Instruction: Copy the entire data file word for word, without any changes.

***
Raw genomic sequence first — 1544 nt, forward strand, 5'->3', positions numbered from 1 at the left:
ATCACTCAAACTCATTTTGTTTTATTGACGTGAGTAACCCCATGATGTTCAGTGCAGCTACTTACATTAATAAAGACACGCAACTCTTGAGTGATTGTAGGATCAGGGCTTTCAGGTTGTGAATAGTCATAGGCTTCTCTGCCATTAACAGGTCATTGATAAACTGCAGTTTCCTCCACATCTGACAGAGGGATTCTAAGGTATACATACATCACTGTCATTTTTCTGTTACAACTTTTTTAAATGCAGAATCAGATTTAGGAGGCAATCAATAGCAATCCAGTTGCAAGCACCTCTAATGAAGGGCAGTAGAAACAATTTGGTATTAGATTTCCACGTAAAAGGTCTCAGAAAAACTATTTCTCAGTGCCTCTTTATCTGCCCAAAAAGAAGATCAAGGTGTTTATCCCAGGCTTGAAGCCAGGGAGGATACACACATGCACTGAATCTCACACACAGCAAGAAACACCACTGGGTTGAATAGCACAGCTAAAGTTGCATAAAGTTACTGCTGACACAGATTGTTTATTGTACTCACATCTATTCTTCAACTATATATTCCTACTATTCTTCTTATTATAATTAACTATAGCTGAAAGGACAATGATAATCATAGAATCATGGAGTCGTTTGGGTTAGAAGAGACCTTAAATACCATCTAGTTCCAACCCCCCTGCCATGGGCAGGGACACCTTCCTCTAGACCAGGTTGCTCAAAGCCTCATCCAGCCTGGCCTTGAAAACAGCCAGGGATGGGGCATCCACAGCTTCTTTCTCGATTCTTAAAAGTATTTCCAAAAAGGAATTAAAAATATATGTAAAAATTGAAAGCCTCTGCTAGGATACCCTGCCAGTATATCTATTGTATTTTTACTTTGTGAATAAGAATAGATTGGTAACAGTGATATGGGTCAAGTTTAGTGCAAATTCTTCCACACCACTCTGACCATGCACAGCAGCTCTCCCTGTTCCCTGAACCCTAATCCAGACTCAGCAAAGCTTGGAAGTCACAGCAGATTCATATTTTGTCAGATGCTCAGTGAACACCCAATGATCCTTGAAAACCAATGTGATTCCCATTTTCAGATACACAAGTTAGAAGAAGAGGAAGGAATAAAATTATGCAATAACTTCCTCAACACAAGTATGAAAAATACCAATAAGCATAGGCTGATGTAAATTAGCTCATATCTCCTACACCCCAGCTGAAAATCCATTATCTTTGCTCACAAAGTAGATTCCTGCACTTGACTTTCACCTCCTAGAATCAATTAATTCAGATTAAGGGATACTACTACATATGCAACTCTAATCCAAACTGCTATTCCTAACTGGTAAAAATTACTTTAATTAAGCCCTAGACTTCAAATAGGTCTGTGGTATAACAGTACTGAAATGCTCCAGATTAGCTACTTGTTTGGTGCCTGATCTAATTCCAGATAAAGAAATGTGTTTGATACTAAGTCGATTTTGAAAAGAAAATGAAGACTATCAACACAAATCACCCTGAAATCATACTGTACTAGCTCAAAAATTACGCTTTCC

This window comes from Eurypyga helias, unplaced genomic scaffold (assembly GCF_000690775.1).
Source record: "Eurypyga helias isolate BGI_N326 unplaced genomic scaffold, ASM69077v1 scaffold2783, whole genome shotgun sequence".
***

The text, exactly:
Raw genomic sequence first — 1544 nt, forward strand, 5'->3', positions numbered from 1 at the left:
ATCACTCAAACTCATTTTGTTTTATTGACGTGAGTAACCCCATGATGTTCAGTGCAGCTACTTACATTAATAAAGACACGCAACTCTTGAGTGATTGTAGGATCAGGGCTTTCAGGTTGTGAATAGTCATAGGCTTCTCTGCCATTAACAGGTCATTGATAAACTGCAGTTTCCTCCACATCTGACAGAGGGATTCTAAGGTATACATACATCACTGTCATTTTTCTGTTACAACTTTTTTAAATGCAGAATCAGATTTAGGAGGCAATCAATAGCAATCCAGTTGCAAGCACCTCTAATGAAGGGCAGTAGAAACAATTTGGTATTAGATTTCCACGTAAAAGGTCTCAGAAAAACTATTTCTCAGTGCCTCTTTATCTGCCCAAAAAGAAGATCAAGGTGTTTATCCCAGGCTTGAAGCCAGGGAGGATACACACATGCACTGAATCTCACACACAGCAAGAAACACCACTGGGTTGAATAGCACAGCTAAAGTTGCATAAAGTTACTGCTGACACAGATTGTTTATTGTACTCACATCTATTCTTCAACTATATATTCCTACTATTCTTCTTATTATAATTAACTATAGCTGAAAGGACAATGATAATCATAGAATCATGGAGTCGTTTGGGTTAGAAGAGACCTTAAATACCATCTAGTTCCAACCCCCCTGCCATGGGCAGGGACACCTTCCTCTAGACCAGGTTGCTCAAAGCCTCATCCAGCCTGGCCTTGAAAACAGCCAGGGATGGGGCATCCACAGCTTCTTTCTCGATTCTTAAAAGTATTTCCAAAAAGGAATTAAAAATATATGTAAAAATTGAAAGCCTCTGCTAGGATACCCTGCCAGTATATCTATTGTATTTTTACTTTGTGAATAAGAATAGATTGGTAACAGTGATATGGGTCAAGTTTAGTGCAAATTCTTCCACACCACTCTGACCATGCACAGCAGCTCTCCCTGTTCCCTGAACCCTAATCCAGACTCAGCAAAGCTTGGAAGTCACAGCAGATTCATATTTTGTCAGATGCTCAGTGAACACCCAATGATCCTTGAAAACCAATGTGATTCCCATTTTCAGATACACAAGTTAGAAGAAGAGGAAGGAATAAAATTATGCAATAACTTCCTCAACACAAGTATGAAAAATACCAATAAGCATAGGCTGATGTAAATTAGCTCATATCTCCTACACCCCAGCTGAAAATCCATTATCTTTGCTCACAAAGTAGATTCCTGCACTTGACTTTCACCTCCTAGAATCAATTAATTCAGATTAAGGGATACTACTACATATGCAACTCTAATCCAAACTGCTATTCCTAACTGGTAAAAATTACTTTAATTAAGCCCTAGACTTCAAATAGGTCTGTGGTATAACAGTACTGAAATGCTCCAGATTAGCTACTTGTTTGGTGCCTGATCTAATTCCAGATAAAGAAATGTGTTTGATACTAAGTCGATTTTGAAAAGAAAATGAAGACTATCAACACAAATCACCCTGAAATCATACTGTACTAGCTCAAAAATTACGCTTTCC

This window comes from Eurypyga helias, unplaced genomic scaffold (assembly GCF_000690775.1).
Source record: "Eurypyga helias isolate BGI_N326 unplaced genomic scaffold, ASM69077v1 scaffold2783, whole genome shotgun sequence".